6. Punch dough down; roll dough into a 12-inch circle on a lightly floured surface. Place dough on a baking sheet or 12-inch pizza pan coated with cooking spray and sprinkled with cornmeal. Crimp edges of dough to form a rim. Let dough stand, covered, 10 minutes.

7. Place a small saucepan coated with cooking spray over medium heat until hot. Add garlic, and sauté 2 minutes. Add 1/4 teaspoon salt, oregano, cilantro, fennel seeds, pepper, and tomato sauce; reduce heat, and simmer, uncovered, 20 minutes or until mixture is thick, stirring occasionally. Spread sauce over pizza crust; sprinkle with cheese. Bake at 450° for 10 minutes or until cheese is melted and crust is golden. Remove pizza to cutting board; cut into wedges.

Portobello “Pizza”

One day on my walk I can’t see because it’s so humid outside the sweat is dripping off my brow into my eyes. The next I’m contemplating turning the heat on because it’s so chilly. Welcome to September in Vermont, one day you can’t breath it’s so hot, and the next you’re digging around for a sweater and turning on the oven to warm the kitchen!

In full admission, this recipe is a total knockoff of something I saw in the vegetable section of the supermarket one night after work. Big portobello mushrooms made into pizzas! I thought what a smart idea, then decided to make my own healthier version one chilly night.

Helpful Kitchen Tip: I made my sauce from a low-salt tomato sauce because I wanted something a bit lighter than regular spaghetti sauce (I also didn’t have any at home). But if you have that on hand, by all means use it and ignore the instructions to make the sauce. 

These are so easy, and a gluten- and carb-free way of making pizza. And it’s perfect on those nights you want a light dinner. I served it with some sautéed Swiss chard and a salad, but thought some grilled polenta on the side would be equally perfect.


Portobello “Pizza”
While I added onions to this, play around with whatever toppings you like on your own pizza!

1 8 oz. can low-salt tomato sauce
Dried oregano
Dried basil
Salt and pepper
4 portobello mushrooms
Finely chopped onion
Mozzarella cheese

1. Preheat the oven to 350 degrees.

2. In a small bowl, add the tomato sauce, and oregano, basil, salt, and pepper to taste.

3. Take each mushroom, remove the stem, and with a small spoon, carefully scrape the gills to remove and place them in a baking dish, bottom side facing up.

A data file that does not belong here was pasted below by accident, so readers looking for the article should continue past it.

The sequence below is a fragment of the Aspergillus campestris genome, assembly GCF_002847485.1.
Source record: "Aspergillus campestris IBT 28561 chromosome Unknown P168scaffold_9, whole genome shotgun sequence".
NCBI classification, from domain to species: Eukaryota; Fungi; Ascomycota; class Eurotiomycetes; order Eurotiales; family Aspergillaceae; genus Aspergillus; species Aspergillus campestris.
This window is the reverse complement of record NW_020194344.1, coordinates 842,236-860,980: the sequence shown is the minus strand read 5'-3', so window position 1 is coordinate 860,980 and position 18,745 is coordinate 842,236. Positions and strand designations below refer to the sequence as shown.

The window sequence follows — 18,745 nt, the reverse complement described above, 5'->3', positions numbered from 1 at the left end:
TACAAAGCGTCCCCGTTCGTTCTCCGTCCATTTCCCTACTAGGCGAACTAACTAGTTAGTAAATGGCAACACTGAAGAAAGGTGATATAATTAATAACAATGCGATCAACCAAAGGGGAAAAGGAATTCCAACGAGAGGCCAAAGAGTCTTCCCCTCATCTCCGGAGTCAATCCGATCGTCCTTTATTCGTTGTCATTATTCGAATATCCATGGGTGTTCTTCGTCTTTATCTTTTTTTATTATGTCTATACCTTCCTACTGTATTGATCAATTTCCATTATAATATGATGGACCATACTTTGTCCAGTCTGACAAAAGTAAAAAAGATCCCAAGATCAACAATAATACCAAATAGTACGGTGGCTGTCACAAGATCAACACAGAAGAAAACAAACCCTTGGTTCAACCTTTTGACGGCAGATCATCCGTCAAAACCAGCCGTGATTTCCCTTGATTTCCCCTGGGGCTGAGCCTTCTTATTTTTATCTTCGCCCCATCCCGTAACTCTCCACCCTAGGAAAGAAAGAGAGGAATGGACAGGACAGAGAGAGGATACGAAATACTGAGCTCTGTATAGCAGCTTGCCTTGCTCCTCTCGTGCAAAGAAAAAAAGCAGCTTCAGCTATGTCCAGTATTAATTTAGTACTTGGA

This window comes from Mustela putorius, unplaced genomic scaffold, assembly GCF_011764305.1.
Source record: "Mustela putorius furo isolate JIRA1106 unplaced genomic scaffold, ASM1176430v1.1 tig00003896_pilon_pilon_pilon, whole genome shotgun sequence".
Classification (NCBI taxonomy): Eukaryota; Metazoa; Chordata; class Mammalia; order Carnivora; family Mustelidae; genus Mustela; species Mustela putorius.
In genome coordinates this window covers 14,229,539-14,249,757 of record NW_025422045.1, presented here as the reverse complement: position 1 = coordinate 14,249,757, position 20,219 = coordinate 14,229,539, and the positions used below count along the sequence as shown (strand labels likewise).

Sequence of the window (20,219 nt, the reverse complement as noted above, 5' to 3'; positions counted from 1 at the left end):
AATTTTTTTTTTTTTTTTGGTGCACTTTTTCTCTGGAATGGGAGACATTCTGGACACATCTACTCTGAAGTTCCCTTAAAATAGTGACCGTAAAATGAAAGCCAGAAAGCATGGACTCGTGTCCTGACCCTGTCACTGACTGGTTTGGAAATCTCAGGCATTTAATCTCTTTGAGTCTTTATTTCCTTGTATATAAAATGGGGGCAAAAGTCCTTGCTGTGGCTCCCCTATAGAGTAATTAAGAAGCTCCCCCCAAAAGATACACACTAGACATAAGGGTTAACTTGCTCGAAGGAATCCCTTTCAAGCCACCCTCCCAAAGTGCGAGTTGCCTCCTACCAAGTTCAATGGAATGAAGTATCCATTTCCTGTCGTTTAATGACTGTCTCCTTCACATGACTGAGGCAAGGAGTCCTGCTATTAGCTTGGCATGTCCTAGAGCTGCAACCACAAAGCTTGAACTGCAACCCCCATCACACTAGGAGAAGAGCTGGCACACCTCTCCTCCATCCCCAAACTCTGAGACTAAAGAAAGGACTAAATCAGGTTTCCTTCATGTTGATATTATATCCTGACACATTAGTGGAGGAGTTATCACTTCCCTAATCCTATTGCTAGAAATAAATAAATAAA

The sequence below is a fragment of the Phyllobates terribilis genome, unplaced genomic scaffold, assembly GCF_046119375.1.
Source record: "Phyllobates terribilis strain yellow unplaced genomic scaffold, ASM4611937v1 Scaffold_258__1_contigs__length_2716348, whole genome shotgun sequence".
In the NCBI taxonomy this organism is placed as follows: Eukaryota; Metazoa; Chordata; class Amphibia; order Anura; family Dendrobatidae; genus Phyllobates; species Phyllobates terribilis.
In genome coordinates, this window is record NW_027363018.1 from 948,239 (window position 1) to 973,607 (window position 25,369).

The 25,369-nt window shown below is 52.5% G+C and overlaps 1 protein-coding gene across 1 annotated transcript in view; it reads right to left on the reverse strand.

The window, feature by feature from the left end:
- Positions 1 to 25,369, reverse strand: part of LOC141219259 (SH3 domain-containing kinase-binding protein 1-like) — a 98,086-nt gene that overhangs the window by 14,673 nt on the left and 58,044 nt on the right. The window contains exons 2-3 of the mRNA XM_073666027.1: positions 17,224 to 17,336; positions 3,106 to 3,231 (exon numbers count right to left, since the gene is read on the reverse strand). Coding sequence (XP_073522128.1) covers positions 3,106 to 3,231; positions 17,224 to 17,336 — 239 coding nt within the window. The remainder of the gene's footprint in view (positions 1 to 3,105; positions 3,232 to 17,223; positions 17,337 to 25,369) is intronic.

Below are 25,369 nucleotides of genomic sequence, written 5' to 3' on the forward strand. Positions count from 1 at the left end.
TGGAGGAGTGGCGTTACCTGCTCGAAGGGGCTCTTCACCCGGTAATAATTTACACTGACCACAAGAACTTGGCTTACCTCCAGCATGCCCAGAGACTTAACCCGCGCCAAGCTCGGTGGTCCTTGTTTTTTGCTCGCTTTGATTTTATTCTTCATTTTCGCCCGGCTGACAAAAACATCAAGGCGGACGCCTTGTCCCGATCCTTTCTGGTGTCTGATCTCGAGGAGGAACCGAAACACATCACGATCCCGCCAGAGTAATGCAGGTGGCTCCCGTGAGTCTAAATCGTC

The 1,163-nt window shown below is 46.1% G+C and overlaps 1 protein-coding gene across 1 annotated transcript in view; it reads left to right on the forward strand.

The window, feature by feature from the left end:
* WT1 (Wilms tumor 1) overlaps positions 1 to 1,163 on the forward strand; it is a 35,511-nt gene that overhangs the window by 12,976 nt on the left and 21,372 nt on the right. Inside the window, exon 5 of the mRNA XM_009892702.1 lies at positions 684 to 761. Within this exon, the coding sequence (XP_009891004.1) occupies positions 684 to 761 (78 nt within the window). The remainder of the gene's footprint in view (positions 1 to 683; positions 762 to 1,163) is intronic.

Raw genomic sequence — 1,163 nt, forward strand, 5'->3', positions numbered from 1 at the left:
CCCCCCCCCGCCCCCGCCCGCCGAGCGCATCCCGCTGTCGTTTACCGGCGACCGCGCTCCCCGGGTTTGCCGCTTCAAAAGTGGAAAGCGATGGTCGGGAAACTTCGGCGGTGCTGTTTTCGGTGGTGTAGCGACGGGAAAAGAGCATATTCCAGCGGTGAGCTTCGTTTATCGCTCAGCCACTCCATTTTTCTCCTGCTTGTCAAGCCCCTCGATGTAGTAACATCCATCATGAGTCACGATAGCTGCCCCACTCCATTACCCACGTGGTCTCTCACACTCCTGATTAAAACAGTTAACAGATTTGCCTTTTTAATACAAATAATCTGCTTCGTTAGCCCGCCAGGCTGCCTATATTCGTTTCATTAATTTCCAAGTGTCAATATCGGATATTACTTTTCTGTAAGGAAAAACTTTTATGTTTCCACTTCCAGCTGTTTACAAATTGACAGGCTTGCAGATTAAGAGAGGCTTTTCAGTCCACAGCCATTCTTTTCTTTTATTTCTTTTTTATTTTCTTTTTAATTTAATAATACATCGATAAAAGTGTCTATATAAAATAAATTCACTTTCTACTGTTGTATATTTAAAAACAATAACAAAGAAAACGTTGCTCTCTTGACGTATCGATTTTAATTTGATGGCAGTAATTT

4. Spoon a little bit of tomato sauce on to each mushroom. Add a little bit of the chopped onion or your toppings of choice. Top with cheese and sprinkle some additional oregano and/or crushed red pepper on top. Cook for 15-20 minutes, or until the cheese is bubbly.

Tarte Flambée

One of these days, I will draw up a map of my flower garden. In the meantime, look what is popping up! Spring is coming!

Look what is popping up in the flower garden! Spring is coming!

As I mentioned once before, there is a small French bakery near home, where I love to spend a lazy Sunday writing and eating. One day last fall, they served in the late afternoon slices of tarte flambée, topped with local Gilfeather turnips and fresh rosemary. Tarte flambée could be called a French pizza, made with or without yeast, topped not with tomato sauce but with a creamy base instead. It was heaven and I’ve been dreaming of it ever since. A recent stop had the bakery filled with college students and nary a seat to be had. I was so disappointed, I figured it was time to pull out a recipe I found online and make my own!

The crust is super easy and you could make it on a work night for a quick pizza dinner since there is no yeast, but there is a 30-minute waiting period. The texture is a bit different from a yeast crust, though; a bit more on the bready side, I found. The toppings came together nicely; Gilfeather turnips are an heirloom vegetable native to Vermont. The size of a rutabaga, they are a bit sweeter than the traditional purple-topped turnip. I sliced them very thinly and sautéed them with a little bit of butter and onion before placing them on the tarte and scattering some fresh rosemary needles on top. The recipe I found came from The Boston Globe and uses bacon instead of turnips, which, honestly sounds perhaps even more delicious! If you prefer, just fry up a few slices and crumble them on top. The original recipe also called for the topping to have 2 tablespoons of water and 1 tablespoon of heavy cream. If you have the cream on hand you can make that adjustment, but honestly, it wasn’t worth buying a pint  to just use a tiny portion.